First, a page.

Ketosis & Alcohol, What Are The Impacts?

Ketosis & Alcohol, What Are The Impacts?

When on a ketogenic diet or other low carb diets there are many people asking if it is possible to combine ketosis and Alcohol. The simple answer is yes, you can stay in ketosis even though you drink alcohol but you need to be careful what kind of alcohol you drink. You can also not drink alcohol on a regular basis since it will impact your weight loss even though it does not take you out of ketosis. The main reason that alcohol will impact your ketosis is that the body is not able to store the alcohol that you consume. Instead it will start to metabolize the calories in the alcohol first before the body uses any other energy sources. This means that you will not use fat as your main energy source until the alcohol in the body has been used up. Still does not impact ketosis, but your weight loss results. Also when drinking alcohol on ketosis there are some kinds of alcohol that are better than others. Your first choice should be vodka, whiskey or other types of strong alcohol. They contain no or very little carbohydrates. If you do not like to drink strong alcohol then some dry wine is also quite okay. It contains some more carbohydrates but still okay now and then. Beer and other kinds of alcohol you should stay away from if you want to focus on your diet. To help you to know how many calories there are in different types of alcohol you can use this keto alcohol cheat sheet from dietketo.com Red Wines Based on 5oz or 1.5dL. Merlot: 3.7g carbohydrates and 120 calories Pinot Noir: 3.4g carbohydrates and 121 calories Cabernet: 3.8g carbohydrates and 120 calories White Wines Based on 5oz or 1.5dL. Chardonnay: 3.7g carbohydrates and 118 calories Riesling: 5.5g carbohydrates and 118 calories Sparkling whites: 1.5g carbohydrates and 96 calories Beer Based on 12oz or 3.5dL. Mi Continue reading >>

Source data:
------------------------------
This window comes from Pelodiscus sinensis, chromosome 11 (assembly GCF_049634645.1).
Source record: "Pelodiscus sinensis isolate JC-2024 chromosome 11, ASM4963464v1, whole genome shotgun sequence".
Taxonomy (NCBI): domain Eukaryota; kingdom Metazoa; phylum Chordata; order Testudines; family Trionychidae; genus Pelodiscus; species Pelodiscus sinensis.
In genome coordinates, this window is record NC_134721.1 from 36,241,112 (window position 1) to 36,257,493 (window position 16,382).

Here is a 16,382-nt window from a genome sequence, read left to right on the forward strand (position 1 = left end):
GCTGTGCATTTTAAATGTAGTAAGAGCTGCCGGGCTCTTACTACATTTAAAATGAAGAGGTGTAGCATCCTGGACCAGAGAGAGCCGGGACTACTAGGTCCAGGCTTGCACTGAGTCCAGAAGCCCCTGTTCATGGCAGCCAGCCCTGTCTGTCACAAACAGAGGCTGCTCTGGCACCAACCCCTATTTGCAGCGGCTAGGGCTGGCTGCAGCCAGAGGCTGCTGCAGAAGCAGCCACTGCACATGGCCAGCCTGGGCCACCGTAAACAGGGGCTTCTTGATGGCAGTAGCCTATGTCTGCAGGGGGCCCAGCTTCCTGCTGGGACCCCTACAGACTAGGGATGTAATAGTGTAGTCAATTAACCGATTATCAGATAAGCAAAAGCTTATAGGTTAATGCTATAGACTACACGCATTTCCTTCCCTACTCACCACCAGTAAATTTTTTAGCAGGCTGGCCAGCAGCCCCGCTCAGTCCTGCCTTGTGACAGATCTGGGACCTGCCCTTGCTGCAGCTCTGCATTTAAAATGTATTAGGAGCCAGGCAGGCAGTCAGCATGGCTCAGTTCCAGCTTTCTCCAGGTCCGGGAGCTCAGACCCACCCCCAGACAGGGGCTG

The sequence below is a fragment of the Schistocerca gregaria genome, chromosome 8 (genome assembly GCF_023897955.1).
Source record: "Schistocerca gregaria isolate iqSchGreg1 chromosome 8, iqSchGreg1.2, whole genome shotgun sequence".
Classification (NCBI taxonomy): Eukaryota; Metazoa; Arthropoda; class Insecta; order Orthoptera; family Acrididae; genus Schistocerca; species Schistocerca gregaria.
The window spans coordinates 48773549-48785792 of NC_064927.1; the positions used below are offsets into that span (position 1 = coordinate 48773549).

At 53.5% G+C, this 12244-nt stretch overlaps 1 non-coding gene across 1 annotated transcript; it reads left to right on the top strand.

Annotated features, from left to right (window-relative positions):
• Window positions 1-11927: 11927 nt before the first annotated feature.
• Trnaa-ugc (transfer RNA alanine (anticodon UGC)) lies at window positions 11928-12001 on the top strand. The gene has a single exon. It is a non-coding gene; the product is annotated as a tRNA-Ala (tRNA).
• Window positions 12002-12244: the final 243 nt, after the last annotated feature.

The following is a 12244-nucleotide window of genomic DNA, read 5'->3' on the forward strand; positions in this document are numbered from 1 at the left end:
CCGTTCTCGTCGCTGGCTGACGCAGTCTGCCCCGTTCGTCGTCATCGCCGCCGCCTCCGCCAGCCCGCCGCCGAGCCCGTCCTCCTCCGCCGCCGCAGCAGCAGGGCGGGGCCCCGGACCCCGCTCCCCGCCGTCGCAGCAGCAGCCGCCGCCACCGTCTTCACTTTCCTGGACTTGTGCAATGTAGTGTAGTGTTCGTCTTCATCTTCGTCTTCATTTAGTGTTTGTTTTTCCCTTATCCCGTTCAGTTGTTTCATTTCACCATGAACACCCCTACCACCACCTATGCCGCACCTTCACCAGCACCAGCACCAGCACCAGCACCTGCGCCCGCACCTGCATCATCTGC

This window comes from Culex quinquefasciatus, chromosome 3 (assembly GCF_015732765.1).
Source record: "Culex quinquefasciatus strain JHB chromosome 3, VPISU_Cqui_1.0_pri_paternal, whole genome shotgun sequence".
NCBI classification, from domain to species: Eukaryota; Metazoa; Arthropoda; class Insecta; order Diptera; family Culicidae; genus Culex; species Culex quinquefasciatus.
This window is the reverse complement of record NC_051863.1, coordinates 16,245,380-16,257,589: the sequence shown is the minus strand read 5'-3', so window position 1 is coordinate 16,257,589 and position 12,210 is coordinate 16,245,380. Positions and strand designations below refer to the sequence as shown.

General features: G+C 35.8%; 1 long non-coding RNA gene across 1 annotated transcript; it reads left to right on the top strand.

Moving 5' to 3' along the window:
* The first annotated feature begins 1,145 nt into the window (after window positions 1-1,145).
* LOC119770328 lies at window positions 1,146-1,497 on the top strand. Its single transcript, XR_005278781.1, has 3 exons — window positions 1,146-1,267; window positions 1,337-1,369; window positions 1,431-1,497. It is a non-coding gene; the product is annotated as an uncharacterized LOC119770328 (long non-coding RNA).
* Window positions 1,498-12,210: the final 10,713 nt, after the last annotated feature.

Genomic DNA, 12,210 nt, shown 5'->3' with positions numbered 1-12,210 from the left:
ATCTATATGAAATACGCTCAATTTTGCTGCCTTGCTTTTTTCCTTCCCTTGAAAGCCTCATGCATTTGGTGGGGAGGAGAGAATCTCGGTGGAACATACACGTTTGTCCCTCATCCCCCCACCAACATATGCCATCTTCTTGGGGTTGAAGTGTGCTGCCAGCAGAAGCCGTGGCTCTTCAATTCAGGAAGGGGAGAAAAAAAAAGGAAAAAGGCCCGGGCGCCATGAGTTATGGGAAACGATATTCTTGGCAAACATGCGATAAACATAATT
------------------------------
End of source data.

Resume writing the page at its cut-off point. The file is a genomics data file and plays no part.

The Ultimate Keto Alcohol Guide

The Ultimate Keto Alcohol Guide

Alcohol on a Low Carb Diet! Alcohol gets a bad rep, and is certainly one of the most abused substances in the world. It can become a serious problem when it interferes with your personal/social life and well-being. To enjoy it we need to exercise moderation and self-control. If you like having a couple of beers, shots or glasses of wine to relax or have a good time on weekends, you’re in good shape! But throw a low carb diet into the mix, and you may find yourself struggling with the quantity of alcohol you’re drinking. People on a keto or low carb diet notice their tolerances significantly drop. And when you realize your favorite drink contains more than 30 grams of carbs in a small serving, you may consider giving alcohol up. Before you give it up, use our Ultimate Keto Alcohol Guide to help navigate your way through your local bar and become a keto connoisseur. How and Why Alcohol Affects Us “…alcohol molecules slow down signals from the brain for actions such as walking and talking” Alcohol is actually the fourth macronutrient, providing our body with 7 calories per gram. If you aren’t familiar with macronutrients, you can read more about macronutrients here. Since alcohol is not needed for survival and is considered toxic to humans, it’s ignored under this umbrella of essential macronutrients. When we ingest alcohol (in the form of ethanol), our body begins to work to metabolize it, or destroy/break it down to get energy. Since alcohol is toxic to our bodies, we begin to metabolize it as soon as possible. The tipsy feeling we get is the alcohol being metabolized. Since alcohol molecules are water and fat soluble, they’re able to pass through and be delivered to pretty much all parts of our body, most importantly, our brain and liver. About 98% of th Continue reading >>